Welcome to the OGCID project

Most of the recent discoveries in particle physics are linked to the increase of the detector volume and / or granularity to observe complex phenomena that were inaccessible previously due to a lack of precision. This approach increases the available statistics and precision by multiple orders of magnitude which facilitate the detection of rare events, at the price of a significant increase of the number of channels. The challenge is that most of the standard techniques for reconstruction and triggering are not operative in such a context. For example, the energy threshold-based triggers fail to handle the complexity of the high pile-up collisions. The neural network methods are known to handle well the noisy and complex data inputs to deliver high level classification and regression. In particular, the convolution techniques Ref 1 have allowed outstanding improvement in the computer vision field. Unfortunately, they do not cope with the very peculiar topologies of the particle detectors and the irregular distribution of their sensors. Alternatives have been discovered to obtain the same classification power in that kind of non-euclidean environment, for example, the spatial graph convolution Ref 2 which applies adapted convolution kernels to the data represented as an undirected graph labeled by the sensor measurements. These techniques have proven to give excellent results on the particle detector data at LHC Ref 3 but also for neutrinos experiments Ref_4. They allow particle identification and continuous parameter regression, but also segmentation of entangled data which is a typical concern in secondary particle showers.

The operations that transform the data into a graph (K-nearest-neighbor algorithm, see Figure 1) are often very computationally expensive. In particular, all the techniques in which this operation is based on learned parameters (in the sense of machine learning) prevent the system from being used in a context where the computational time or latency are constrained (any triggering electronics, real-time data monitoring systems even offline systems with a too big data volume). For example, in the Super-Kamiokande neutrino experiment, a complex shape identifier would advantageously replace the current energy cut during the reconstruction phase that rejects many low energy events despite their physical interest. Another example is the future high-granularity endcap calorimeter (HGCal) of CMS Ref 5 for which it becomes crucial to be able to extract high level trigger primitives directly from the electronics to handle the complexity of the high luminosity collisions and take accurate triggering decisions. This is why, it is of utmost importance to design high-performance versions of these algorithms, which can increase the performance in all the constrained situations and allow their realization in the detectors.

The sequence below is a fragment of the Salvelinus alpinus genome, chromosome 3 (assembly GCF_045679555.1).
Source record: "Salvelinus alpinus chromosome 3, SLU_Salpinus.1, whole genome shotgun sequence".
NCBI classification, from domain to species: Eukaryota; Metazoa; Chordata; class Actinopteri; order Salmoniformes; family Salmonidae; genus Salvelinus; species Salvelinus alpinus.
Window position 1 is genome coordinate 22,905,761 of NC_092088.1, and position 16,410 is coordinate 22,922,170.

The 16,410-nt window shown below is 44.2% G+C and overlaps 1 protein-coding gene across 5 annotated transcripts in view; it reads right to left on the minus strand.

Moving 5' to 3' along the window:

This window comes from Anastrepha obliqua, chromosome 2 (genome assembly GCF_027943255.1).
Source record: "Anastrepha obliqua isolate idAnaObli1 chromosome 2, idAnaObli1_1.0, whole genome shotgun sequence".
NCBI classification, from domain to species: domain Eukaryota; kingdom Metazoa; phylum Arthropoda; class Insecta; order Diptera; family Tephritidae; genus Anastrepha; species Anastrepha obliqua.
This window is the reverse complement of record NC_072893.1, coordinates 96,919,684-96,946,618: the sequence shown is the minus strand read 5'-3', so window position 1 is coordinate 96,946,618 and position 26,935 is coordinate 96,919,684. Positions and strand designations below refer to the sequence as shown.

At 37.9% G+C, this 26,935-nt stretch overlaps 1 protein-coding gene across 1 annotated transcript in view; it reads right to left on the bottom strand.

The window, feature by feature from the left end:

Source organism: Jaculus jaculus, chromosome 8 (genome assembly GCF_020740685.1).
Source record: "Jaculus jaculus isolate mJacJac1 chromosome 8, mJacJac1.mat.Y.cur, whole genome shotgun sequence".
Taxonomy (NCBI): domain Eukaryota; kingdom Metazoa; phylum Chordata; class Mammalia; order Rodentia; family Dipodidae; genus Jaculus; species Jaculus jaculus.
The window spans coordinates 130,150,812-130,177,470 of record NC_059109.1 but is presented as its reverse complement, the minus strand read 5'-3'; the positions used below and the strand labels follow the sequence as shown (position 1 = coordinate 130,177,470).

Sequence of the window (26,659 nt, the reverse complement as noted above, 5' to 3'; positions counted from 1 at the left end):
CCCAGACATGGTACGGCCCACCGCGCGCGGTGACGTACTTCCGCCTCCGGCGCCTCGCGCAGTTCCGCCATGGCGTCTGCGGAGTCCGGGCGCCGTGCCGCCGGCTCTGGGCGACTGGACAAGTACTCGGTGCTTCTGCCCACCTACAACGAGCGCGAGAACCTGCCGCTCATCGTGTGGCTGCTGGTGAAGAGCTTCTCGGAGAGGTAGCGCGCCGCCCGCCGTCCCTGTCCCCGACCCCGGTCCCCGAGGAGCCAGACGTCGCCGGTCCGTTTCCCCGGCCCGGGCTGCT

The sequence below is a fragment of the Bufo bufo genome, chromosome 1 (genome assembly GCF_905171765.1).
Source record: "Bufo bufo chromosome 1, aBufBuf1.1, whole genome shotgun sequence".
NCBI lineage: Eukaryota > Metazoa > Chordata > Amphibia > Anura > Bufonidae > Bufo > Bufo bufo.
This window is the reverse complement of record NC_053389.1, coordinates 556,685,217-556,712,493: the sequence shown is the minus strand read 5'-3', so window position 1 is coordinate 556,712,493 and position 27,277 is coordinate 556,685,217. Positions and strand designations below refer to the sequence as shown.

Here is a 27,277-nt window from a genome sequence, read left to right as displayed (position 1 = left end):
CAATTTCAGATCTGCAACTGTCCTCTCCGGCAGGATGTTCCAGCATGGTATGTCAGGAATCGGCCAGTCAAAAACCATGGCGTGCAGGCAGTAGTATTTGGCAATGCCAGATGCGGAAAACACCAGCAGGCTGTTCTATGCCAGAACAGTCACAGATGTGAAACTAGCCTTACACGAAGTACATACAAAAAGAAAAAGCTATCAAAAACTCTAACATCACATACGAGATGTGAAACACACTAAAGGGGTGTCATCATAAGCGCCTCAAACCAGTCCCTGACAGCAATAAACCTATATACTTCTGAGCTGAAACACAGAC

Figure 1 : KNN algorithm, the nodes are paired by distance, complexity is quadratic

The objective of this project is to develop and implement a new efficient selection algorithms for constrained computational environments by combining three main ideas

  • Reducing the graph construction complexity by developing algorithms based on pre-calculated graph connectivity which would allow obtaining a linear complexity for the online part by exploiting intrinsic parallelism of the problem. This is made possible by the fixed positionning of the sensors in the particle detectors.
  • Developing segmented version of graph convolution, allowing to distribute it over multiple computational unit (CPU, GPU, FPGA…). A typical segmentation is induced by the distribution of the data in the off-detector trigger devices and must be handled by partial graph convolution followed by a concentration phase.
  • Optimizing the size and the nature of the convolution networks with advanced techniques of derivative-free optimization and adaptation to the electronic implementation.

These objectives will be declined in the three experiment contexts: Offline HGCal reconstruction, Online HGCal level 1 trigger and Super-Kamiokande reconstruction of the Diffused Supernova Neutrinos Background (DSNB).

HGCal is the future front-end calorimeter of CMS (Figure 2). It is a Silicon-based very high granularity sampling calorimeter aiming at measuring energy, position and time-stamp of particles with 6.5 millions of channels from Si-based sensors Ref 5. It is a very ambitious project in terms of detection technology but also in terms of analysis software, because it generates huge amount of data describing very entangled events. These events has to be selected in the level 1 trigger with a very low latency (few micro-seconds).